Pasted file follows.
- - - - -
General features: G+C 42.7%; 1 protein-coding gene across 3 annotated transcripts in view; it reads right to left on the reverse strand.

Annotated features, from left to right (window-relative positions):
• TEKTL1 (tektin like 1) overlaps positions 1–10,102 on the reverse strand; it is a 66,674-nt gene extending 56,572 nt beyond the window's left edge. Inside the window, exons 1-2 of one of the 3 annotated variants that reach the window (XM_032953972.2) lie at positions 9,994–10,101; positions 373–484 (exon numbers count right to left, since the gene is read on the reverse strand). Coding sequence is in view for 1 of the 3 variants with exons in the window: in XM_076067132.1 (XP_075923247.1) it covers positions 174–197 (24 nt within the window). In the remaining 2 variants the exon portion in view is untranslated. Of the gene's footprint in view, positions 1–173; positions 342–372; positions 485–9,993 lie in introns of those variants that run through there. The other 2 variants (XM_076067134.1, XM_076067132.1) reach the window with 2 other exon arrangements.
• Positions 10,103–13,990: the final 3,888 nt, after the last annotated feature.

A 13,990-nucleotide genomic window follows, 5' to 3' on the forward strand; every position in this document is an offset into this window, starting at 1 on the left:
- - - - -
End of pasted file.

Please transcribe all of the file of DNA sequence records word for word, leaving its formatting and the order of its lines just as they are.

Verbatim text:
General features: G+C 42.7%; 1 protein-coding gene across 3 annotated transcripts in view; it reads right to left on the reverse strand.

Annotated features, from left to right (window-relative positions):
• TEKTL1 (tektin like 1) overlaps positions 1–10,102 on the reverse strand; it is a 66,674-nt gene extending 56,572 nt beyond the window's left edge. Inside the window, exons 1-2 of one of the 3 annotated variants that reach the window (XM_032953972.2) lie at positions 9,994–10,101; positions 373–484 (exon numbers count right to left, since the gene is read on the reverse strand). Coding sequence is in view for 1 of the 3 variants with exons in the window: in XM_076067132.1 (XP_075923247.1) it covers positions 174–197 (24 nt within the window). In the remaining 2 variants the exon portion in view is untranslated. Of the gene's footprint in view, positions 1–173; positions 342–372; positions 485–9,993 lie in introns of those variants that run through there. The other 2 variants (XM_076067134.1, XM_076067132.1) reach the window with 2 other exon arrangements.
• Positions 10,103–13,990: the final 3,888 nt, after the last annotated feature.

A 13,990-nucleotide genomic window follows, 5' to 3' on the forward strand; every position in this document is an offset into this window, starting at 1 on the left: